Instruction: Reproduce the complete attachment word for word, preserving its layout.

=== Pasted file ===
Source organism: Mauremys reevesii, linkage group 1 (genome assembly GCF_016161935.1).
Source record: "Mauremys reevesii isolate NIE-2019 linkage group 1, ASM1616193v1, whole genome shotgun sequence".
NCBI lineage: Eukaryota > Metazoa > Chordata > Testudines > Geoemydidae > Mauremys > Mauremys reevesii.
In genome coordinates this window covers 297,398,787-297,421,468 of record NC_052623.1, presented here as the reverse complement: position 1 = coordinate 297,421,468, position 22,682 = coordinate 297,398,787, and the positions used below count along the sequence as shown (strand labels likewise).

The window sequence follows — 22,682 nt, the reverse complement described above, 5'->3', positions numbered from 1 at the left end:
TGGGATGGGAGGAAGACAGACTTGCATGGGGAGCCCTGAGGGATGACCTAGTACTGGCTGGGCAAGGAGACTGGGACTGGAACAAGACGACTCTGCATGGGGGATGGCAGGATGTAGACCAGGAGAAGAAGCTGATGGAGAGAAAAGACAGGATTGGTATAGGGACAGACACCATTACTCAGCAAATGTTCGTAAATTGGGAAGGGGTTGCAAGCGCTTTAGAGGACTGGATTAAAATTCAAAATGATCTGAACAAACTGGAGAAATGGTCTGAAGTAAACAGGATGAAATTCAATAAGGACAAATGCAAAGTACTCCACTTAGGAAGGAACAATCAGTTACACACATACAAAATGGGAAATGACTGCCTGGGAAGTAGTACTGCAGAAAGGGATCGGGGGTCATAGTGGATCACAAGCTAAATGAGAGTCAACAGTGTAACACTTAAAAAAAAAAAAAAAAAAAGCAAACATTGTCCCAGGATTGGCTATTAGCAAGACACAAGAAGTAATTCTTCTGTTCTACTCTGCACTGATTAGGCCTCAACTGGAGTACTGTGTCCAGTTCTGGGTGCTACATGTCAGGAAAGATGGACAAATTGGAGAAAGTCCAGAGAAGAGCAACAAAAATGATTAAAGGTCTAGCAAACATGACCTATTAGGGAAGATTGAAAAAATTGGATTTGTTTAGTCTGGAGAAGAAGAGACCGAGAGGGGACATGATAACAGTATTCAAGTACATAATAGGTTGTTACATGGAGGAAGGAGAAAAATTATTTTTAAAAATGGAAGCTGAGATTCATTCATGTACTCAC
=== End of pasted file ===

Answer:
Source organism: Mauremys reevesii, linkage group 1 (genome assembly GCF_016161935.1).
Source record: "Mauremys reevesii isolate NIE-2019 linkage group 1, ASM1616193v1, whole genome shotgun sequence".
NCBI lineage: Eukaryota > Metazoa > Chordata > Testudines > Geoemydidae > Mauremys > Mauremys reevesii.
In genome coordinates this window covers 297,398,787-297,421,468 of record NC_052623.1, presented here as the reverse complement: position 1 = coordinate 297,421,468, position 22,682 = coordinate 297,398,787, and the positions used below count along the sequence as shown (strand labels likewise).

The window sequence follows — 22,682 nt, the reverse complement described above, 5'->3', positions numbered from 1 at the left end:
TGGGATGGGAGGAAGACAGACTTGCATGGGGAGCCCTGAGGGATGACCTAGTACTGGCTGGGCAAGGAGACTGGGACTGGAACAAGACGACTCTGCATGGGGGATGGCAGGATGTAGACCAGGAGAAGAAGCTGATGGAGAGAAAAGACAGGATTGGTATAGGGACAGACACCATTACTCAGCAAATGTTCGTAAATTGGGAAGGGGTTGCAAGCGCTTTAGAGGACTGGATTAAAATTCAAAATGATCTGAACAAACTGGAGAAATGGTCTGAAGTAAACAGGATGAAATTCAATAAGGACAAATGCAAAGTACTCCACTTAGGAAGGAACAATCAGTTACACACATACAAAATGGGAAATGACTGCCTGGGAAGTAGTACTGCAGAAAGGGATCGGGGGTCATAGTGGATCACAAGCTAAATGAGAGTCAACAGTGTAACACTTAAAAAAAAAAAAAAAAAAAGCAAACATTGTCCCAGGATTGGCTATTAGCAAGACACAAGAAGTAATTCTTCTGTTCTACTCTGCACTGATTAGGCCTCAACTGGAGTACTGTGTCCAGTTCTGGGTGCTACATGTCAGGAAAGATGGACAAATTGGAGAAAGTCCAGAGAAGAGCAACAAAAATGATTAAAGGTCTAGCAAACATGACCTATTAGGGAAGATTGAAAAAATTGGATTTGTTTAGTCTGGAGAAGAAGAGACCGAGAGGGGACATGATAACAGTATTCAAGTACATAATAGGTTGTTACATGGAGGAAGGAGAAAAATTATTTTTAAAAATGGAAGCTGAGATTCATTCATGTACTCAC